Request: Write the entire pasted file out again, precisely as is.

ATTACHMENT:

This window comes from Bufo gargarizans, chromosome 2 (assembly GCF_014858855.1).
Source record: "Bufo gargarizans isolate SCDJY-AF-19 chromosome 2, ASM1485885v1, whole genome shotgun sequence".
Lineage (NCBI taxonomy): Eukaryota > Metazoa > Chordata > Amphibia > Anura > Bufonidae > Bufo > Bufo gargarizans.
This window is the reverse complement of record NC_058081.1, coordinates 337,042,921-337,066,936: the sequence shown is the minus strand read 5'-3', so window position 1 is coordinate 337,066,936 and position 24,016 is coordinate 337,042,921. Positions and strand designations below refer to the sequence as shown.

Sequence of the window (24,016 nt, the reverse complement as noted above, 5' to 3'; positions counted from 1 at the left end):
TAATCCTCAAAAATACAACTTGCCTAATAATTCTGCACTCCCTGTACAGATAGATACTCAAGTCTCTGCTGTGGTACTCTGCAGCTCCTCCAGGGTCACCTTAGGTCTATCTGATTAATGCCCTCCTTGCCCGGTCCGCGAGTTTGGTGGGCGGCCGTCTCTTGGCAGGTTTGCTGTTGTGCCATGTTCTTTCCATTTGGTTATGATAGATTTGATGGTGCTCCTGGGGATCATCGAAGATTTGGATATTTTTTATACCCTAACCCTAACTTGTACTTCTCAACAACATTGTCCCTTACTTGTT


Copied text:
This window comes from Bufo gargarizans, chromosome 2 (assembly GCF_014858855.1).
Source record: "Bufo gargarizans isolate SCDJY-AF-19 chromosome 2, ASM1485885v1, whole genome shotgun sequence".
Lineage (NCBI taxonomy): Eukaryota > Metazoa > Chordata > Amphibia > Anura > Bufonidae > Bufo > Bufo gargarizans.
This window is the reverse complement of record NC_058081.1, coordinates 337,042,921-337,066,936: the sequence shown is the minus strand read 5'-3', so window position 1 is coordinate 337,066,936 and position 24,016 is coordinate 337,042,921. Positions and strand designations below refer to the sequence as shown.

Sequence of the window (24,016 nt, the reverse complement as noted above, 5' to 3'; positions counted from 1 at the left end):
TAATCCTCAAAAATACAACTTGCCTAATAATTCTGCACTCCCTGTACAGATAGATACTCAAGTCTCTGCTGTGGTACTCTGCAGCTCCTCCAGGGTCACCTTAGGTCTATCTGATTAATGCCCTCCTTGCCCGGTCCGCGAGTTTGGTGGGCGGCCGTCTCTTGGCAGGTTTGCTGTTGTGCCATGTTCTTTCCATTTGGTTATGATAGATTTGATGGTGCTCCTGGGGATCATCGAAGATTTGGATATTTTTTATACCCTAACCCTAACTTGTACTTCTCAACAACATTGTCCCTTACTTGTT